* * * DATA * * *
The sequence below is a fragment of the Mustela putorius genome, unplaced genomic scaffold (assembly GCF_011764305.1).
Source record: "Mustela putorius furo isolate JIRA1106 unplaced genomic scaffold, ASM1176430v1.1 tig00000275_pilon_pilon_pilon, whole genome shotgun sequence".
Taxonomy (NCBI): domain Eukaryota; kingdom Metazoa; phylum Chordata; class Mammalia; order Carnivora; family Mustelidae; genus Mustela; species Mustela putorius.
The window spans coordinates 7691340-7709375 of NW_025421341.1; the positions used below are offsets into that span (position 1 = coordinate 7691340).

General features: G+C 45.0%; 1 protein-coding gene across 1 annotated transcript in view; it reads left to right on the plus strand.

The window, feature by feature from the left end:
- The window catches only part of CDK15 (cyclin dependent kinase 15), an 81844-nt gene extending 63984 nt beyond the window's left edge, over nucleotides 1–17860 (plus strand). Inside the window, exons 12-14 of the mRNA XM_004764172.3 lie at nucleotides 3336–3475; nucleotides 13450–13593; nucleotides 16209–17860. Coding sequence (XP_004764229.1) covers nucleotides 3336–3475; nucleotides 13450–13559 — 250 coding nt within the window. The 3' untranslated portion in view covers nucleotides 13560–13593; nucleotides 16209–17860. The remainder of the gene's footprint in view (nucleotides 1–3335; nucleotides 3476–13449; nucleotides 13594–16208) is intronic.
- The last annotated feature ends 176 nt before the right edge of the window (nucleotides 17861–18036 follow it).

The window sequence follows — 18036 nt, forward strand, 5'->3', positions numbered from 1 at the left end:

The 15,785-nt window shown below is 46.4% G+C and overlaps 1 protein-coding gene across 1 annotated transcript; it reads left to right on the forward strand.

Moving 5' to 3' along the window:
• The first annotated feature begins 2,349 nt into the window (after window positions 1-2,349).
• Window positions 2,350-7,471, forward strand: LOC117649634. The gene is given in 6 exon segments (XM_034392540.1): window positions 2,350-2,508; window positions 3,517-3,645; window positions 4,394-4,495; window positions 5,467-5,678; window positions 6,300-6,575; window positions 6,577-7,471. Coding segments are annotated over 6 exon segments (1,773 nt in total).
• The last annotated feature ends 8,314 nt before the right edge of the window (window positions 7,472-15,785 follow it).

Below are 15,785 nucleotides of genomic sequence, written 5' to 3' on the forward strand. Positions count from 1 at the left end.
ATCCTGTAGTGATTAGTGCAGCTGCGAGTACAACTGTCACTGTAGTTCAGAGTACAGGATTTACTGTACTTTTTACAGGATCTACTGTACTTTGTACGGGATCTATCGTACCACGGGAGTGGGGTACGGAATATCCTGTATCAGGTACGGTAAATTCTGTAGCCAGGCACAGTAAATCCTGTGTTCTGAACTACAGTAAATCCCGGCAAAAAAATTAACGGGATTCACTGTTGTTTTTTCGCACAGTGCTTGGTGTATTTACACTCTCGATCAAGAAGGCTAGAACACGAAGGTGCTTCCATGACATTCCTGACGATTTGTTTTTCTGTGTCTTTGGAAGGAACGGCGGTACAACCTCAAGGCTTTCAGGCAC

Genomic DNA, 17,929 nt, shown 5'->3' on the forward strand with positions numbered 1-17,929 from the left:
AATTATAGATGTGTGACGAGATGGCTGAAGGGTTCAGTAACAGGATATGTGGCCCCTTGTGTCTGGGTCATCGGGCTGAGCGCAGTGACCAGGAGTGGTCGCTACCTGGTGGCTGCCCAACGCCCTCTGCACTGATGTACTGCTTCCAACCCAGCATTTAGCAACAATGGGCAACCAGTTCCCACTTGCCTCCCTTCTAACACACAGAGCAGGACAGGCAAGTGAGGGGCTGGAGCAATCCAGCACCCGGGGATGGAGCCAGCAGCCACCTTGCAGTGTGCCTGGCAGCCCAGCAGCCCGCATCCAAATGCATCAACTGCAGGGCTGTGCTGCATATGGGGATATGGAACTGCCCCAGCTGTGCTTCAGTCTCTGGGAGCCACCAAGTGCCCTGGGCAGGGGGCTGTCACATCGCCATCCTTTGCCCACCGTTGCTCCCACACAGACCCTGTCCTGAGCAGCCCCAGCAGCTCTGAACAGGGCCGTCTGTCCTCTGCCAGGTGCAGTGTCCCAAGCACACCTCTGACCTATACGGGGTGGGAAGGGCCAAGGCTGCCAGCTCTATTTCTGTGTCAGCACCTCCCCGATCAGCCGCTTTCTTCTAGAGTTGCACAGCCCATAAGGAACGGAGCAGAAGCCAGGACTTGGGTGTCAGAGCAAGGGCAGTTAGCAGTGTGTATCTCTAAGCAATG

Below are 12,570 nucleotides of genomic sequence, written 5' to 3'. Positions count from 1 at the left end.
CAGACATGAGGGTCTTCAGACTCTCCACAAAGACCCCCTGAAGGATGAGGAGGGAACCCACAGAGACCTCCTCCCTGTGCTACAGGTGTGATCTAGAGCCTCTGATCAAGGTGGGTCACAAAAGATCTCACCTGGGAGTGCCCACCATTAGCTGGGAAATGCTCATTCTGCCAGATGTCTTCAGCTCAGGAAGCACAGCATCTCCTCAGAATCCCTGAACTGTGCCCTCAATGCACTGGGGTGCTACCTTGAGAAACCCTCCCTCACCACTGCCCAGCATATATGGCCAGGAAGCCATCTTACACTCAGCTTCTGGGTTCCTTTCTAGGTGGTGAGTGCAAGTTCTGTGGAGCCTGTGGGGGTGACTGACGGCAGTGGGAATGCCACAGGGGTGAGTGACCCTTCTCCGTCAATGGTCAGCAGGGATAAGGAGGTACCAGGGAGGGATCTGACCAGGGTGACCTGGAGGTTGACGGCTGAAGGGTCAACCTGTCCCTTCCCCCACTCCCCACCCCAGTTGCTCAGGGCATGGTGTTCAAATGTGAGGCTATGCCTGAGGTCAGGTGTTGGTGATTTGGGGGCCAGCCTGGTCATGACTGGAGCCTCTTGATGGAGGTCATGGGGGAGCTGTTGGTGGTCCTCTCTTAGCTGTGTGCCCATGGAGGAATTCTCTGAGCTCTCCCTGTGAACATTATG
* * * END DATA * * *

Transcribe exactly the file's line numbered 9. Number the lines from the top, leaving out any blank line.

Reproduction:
The window sequence follows — 18036 nt, forward strand, 5'->3', positions numbered from 1 at the left end: